In the photos I'm using push pins with large heads and strips on both sides of the target piece. The piece will want to buckle as it is being bent, so the large heads will force the buckle to flatten along the sheer curve. The smaller strips protect the target piece from the imprints from the pins- there is significant pressure needed to bend the target strips to a flat plane, and unless the target is shielded from the pin shafts there will be some unsightly dimpling of the sheer strake.

Bending the Sheer Strake

For this and all other stick bending, a blow drier of some sort will work fine to speed up the process. Unfortunately, as in using the microwave as a steaming oven, this may unleash some negativity from other appliance users.

On the subject of steaming and bending there is some dissonance on the subject of the steaming appliance. If I were the boatwright I would have used a very simple kettle for this repetitive task. It would have been made of the same copper plate used on ship’s hulls, up to about 30 feet long, rounded or square (perhaps a foot high and a foot or so wide) with or without an indented water pond somewhere in the middle (fitted above or into a pot belly stove. Due to the effects of heat and moisture a wooden kettle would not have lasted very long.). Like a tea kettle it would have had a release spout to make noise as the steam pressure rose ( to trigger timing of the batch and to release some pressure). The strakes would have been inserted or placed in it and individually rested (not stacked) on some form of grate to insure uniform exposure of the wood. Different woods and thicknesses would have determined the steaming time. This simple appliance would have worked extremely well for this and other trades (coopers, etc.). There might have been both a long and a square version in the same shop, and these would have been located inside the shop to provide heat to both floors(needed for nine months out of the year in New England). Much of the other work would have been done on the shop’s heated and dry second floor.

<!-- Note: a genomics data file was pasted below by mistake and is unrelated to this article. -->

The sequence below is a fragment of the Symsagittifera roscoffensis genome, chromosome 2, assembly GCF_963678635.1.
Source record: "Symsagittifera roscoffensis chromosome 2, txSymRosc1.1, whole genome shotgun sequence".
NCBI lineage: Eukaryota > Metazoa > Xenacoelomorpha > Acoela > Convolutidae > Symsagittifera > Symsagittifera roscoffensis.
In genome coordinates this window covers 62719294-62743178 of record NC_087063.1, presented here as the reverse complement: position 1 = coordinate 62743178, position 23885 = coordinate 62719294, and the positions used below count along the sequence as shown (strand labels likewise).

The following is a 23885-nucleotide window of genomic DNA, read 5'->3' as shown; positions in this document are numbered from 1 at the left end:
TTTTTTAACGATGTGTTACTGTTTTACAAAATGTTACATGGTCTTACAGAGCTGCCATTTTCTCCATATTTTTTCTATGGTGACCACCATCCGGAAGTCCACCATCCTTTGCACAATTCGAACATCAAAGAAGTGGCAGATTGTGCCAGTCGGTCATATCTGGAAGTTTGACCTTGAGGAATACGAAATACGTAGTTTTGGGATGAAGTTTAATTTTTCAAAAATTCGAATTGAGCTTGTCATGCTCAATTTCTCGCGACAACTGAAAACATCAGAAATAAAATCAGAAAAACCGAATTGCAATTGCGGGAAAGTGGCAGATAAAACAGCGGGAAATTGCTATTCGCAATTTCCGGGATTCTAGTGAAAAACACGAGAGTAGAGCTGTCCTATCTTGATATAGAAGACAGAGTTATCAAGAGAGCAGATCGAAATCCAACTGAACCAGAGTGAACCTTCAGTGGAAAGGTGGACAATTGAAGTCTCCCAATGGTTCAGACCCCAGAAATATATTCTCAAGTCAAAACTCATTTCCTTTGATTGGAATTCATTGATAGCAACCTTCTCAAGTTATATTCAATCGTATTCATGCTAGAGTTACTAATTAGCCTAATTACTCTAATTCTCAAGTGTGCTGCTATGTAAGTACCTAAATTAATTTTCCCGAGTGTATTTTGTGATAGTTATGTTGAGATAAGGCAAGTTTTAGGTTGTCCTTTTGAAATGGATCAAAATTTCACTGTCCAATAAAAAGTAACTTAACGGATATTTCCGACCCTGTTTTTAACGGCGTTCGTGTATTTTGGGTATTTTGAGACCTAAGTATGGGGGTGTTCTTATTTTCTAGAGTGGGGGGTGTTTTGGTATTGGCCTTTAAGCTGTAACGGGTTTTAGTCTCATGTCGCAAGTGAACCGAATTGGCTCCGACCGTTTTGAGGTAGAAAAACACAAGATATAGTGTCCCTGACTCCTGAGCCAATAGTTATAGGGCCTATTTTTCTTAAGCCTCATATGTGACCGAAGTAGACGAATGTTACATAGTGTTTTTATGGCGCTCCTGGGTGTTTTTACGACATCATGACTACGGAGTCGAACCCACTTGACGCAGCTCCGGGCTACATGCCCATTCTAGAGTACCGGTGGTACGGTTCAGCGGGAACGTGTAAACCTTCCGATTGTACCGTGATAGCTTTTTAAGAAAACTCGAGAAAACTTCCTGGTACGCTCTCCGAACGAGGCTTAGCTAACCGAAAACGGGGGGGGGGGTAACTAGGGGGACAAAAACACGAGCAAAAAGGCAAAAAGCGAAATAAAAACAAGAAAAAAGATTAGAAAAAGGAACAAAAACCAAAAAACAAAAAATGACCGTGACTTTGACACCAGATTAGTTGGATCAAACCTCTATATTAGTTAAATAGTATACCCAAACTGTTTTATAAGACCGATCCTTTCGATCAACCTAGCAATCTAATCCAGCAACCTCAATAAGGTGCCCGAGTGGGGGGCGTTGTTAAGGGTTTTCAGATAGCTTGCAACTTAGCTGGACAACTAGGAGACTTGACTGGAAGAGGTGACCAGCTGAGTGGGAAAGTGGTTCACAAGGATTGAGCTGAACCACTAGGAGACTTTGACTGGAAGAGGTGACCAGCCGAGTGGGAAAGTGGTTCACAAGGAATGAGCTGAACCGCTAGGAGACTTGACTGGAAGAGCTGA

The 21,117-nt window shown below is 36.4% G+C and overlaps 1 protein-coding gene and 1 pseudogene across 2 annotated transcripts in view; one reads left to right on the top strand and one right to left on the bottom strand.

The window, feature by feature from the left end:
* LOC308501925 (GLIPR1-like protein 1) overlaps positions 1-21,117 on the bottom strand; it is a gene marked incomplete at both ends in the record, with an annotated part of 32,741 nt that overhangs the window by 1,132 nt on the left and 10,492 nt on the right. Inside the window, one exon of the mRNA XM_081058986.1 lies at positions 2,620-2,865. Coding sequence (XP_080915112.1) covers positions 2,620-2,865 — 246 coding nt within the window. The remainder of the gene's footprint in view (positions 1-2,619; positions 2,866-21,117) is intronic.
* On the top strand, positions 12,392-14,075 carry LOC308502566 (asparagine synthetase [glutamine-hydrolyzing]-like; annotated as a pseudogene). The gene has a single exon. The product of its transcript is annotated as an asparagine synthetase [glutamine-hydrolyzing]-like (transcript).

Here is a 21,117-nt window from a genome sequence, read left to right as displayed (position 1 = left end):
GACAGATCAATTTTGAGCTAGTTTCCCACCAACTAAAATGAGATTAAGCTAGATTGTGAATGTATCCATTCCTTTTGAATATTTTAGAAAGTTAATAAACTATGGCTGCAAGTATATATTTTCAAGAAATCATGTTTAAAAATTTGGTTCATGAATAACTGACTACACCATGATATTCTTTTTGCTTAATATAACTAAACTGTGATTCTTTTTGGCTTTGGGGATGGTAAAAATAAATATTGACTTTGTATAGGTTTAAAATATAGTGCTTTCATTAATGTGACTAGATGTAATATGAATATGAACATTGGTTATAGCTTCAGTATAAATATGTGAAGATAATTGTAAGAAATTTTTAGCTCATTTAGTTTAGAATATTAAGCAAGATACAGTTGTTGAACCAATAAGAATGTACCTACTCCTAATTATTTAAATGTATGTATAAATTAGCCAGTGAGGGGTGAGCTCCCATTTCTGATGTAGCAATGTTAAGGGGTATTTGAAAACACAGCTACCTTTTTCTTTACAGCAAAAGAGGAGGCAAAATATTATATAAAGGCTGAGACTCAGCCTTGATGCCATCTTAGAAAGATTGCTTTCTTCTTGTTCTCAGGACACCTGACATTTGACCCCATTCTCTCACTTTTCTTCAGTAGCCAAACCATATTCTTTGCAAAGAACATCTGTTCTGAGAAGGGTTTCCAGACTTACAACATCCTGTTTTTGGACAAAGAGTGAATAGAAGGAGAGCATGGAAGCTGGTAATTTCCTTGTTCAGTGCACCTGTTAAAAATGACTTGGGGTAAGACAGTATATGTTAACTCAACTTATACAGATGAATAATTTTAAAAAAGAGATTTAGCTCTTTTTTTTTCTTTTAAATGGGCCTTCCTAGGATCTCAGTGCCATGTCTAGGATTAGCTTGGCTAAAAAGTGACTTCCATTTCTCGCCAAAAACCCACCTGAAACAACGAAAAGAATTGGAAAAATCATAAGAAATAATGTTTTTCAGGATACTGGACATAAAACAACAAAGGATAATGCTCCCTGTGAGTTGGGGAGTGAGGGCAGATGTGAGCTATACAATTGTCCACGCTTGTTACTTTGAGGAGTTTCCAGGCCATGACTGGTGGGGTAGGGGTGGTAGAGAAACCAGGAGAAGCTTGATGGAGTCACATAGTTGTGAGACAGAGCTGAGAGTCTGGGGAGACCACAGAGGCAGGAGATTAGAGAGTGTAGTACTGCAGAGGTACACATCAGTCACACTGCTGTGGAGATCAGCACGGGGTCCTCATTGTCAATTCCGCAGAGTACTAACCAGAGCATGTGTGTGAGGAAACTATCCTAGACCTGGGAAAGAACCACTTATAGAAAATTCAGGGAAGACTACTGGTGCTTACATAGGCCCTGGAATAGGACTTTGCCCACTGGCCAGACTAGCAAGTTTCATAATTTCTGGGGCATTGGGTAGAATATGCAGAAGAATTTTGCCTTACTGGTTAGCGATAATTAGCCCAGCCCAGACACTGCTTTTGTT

Since these strakes were hardwood it would have been a chore to plane to a particular shape. And since they will overlap(lap) the strakes, they can be placed with a partial or full lap at the bow and stern, depending on the sheer that looks best.

The foremost part of the sheer strakes were the cheek (chock) pieces. These would have been made from much wider and heavier hardwood, since they had to bear the angular weight of a fully loaded boat as it was towed by the whale; this was never in a truly straight line. So the bow of the boat was held together by rivets instead of nails, and the laminated pieces of hardwood (strakes and cheek pieces), came together at the bow stem, creating the strongest area of the boat. An analogy to an arrowhead is not far off. So an allowance must be made in the sheer strake for fitted cheek piece.